February Sharing Time idea: Noah’s Ark vs. The Brother of Jared’s Arks

latterdaythinking.org

latterdaythinking.org

doveandtheark

nothingwavering.org

 

Click here for a pdf of this ready-to-use lesson plan!

The February 2017 theme is “When We Choose the Right, We Are Blessed.” The Sharing Time manual has some wonderful stories of scriptural heroes (men and women) choosing the right –  including Noah.

Children love the story of Noah and the ark. If your children are ready for a scripture challenge, teach them the difference between Noah’s ark and the brother of Jared’s eight arks (an ark just means a ship or boat). Review each scripture story (Genesis chapters 6-8 and Ether chapters 1-3, 6). Then hand out these six questions to groups of children to find the answers in the scriptures. Click here for a pdf of the following questions, with and without answers:

  Noah Brother of Jared
How many boats? One (Genesis 6:14) Eight (Ether 3:1)
What did the boat(s) look like? Three-story ark with a window and door (Genesis 6:16)  

Closed small barges with a door and holes on top and bottom that could be stopped up (Ether 2:16-17, 20)

How did they gather animals? Animals came to Noah (Genesis 6:20,  7:8-9)  

Brother of Jared had to catch the animals (Ether 1:41, 2:2-3)

 

How many people were in the boat(s)?

 

8 people (Genesis 6:10, 7:7)

 

At least 32 people (Ether 6:14-16)

 

How many days on the water? about 378 (Genesis 7:11-13, 8:13-16) (also see Liahona Sept 1984)

 

344 days (Ether 6:11)
Where did they land? Mount Ararat (Genesis 8:4) Seashore (Ether 6:12)

 

For extra drama, help the children visualize the size of Noah’s ark: Genesis 6:15 gives the dimensions in cubits. Each cubit was about one and a half feet (see “Cubit,” Bible Dictionary). Ask a few math whiz children to figure the dimensions in feet: about 450 feet long by 75 feet wide by 45 feet high. If your chapel has a cultural hall, the average basketball court is 94 feet long by 50 feet wide by 10 feet tall to the top of the basketball rim. That means Noah’s ark was about the length of 4 1/2 cultural halls put end to end, about 2/3 as wide as a cultural hall, and about as tall as 4 1/2 basketball poles. That is a big floating house for a year.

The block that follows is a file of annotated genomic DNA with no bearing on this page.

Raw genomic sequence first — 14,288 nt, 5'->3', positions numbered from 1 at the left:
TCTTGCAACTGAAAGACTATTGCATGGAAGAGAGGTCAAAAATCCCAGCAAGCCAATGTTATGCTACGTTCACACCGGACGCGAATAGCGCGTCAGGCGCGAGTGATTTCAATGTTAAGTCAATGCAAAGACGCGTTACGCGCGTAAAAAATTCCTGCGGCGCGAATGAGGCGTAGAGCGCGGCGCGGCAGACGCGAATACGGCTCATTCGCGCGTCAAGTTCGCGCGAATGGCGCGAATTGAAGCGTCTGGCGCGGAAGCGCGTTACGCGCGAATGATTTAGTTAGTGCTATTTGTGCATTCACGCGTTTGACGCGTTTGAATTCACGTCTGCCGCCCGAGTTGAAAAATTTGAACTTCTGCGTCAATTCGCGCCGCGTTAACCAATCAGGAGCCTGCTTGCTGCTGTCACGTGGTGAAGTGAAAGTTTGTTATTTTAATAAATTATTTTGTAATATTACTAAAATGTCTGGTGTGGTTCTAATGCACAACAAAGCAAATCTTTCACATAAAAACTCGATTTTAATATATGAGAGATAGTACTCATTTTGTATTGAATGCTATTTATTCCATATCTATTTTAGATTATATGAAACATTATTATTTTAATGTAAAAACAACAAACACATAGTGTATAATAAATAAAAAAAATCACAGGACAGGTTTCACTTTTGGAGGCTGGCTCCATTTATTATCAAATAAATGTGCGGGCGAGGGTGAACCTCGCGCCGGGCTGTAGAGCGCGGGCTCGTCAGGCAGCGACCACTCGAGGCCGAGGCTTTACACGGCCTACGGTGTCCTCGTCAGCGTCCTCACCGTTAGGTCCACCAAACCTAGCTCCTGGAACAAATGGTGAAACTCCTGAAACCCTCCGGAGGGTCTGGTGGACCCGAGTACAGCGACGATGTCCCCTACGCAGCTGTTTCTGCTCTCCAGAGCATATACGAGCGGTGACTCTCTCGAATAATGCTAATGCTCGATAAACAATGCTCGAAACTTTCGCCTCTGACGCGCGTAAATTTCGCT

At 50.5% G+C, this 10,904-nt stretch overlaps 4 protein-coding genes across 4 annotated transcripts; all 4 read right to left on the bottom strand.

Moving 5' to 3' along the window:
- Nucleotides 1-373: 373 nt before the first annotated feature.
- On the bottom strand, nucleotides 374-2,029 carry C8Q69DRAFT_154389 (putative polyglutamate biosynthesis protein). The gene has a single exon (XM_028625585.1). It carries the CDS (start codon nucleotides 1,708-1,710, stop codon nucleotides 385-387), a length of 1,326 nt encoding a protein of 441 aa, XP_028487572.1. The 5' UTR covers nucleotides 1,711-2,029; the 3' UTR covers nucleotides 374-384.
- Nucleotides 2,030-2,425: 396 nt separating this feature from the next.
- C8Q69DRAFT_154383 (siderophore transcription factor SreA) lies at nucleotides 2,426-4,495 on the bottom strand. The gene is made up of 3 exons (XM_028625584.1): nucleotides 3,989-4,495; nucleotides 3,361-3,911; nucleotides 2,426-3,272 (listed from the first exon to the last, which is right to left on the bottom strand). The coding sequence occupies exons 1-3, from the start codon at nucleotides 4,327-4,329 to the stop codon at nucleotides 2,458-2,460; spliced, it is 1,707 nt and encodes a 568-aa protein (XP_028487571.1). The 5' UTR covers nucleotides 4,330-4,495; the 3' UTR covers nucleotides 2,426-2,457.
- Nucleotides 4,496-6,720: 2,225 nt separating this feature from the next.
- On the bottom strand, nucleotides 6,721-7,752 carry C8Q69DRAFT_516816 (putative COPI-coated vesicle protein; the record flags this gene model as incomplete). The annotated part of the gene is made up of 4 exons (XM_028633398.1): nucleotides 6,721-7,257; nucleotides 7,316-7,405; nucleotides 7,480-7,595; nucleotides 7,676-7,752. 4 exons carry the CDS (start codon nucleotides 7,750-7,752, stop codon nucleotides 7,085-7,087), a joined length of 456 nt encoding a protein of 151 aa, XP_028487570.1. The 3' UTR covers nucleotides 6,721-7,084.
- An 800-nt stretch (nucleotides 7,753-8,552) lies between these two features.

APPLICATION: There are many lessons embedded in these stories, such as obedience (build that boat when God tells you!), faith (really, God? I’m going to get into that thing and not steer?), and trusting in God no matter what storm is raging outside (don’t think about the rain or the winds, just stay in the boat). Help the children see the connection to situations in their own lives.

Interested in more challenging scripture activities like these?

Getting Children to Open – not just bring – Their Scriptures

Primary as Pre-Seminary: Raising the Bar and Addressing the Boredom Challenge.

-Marci

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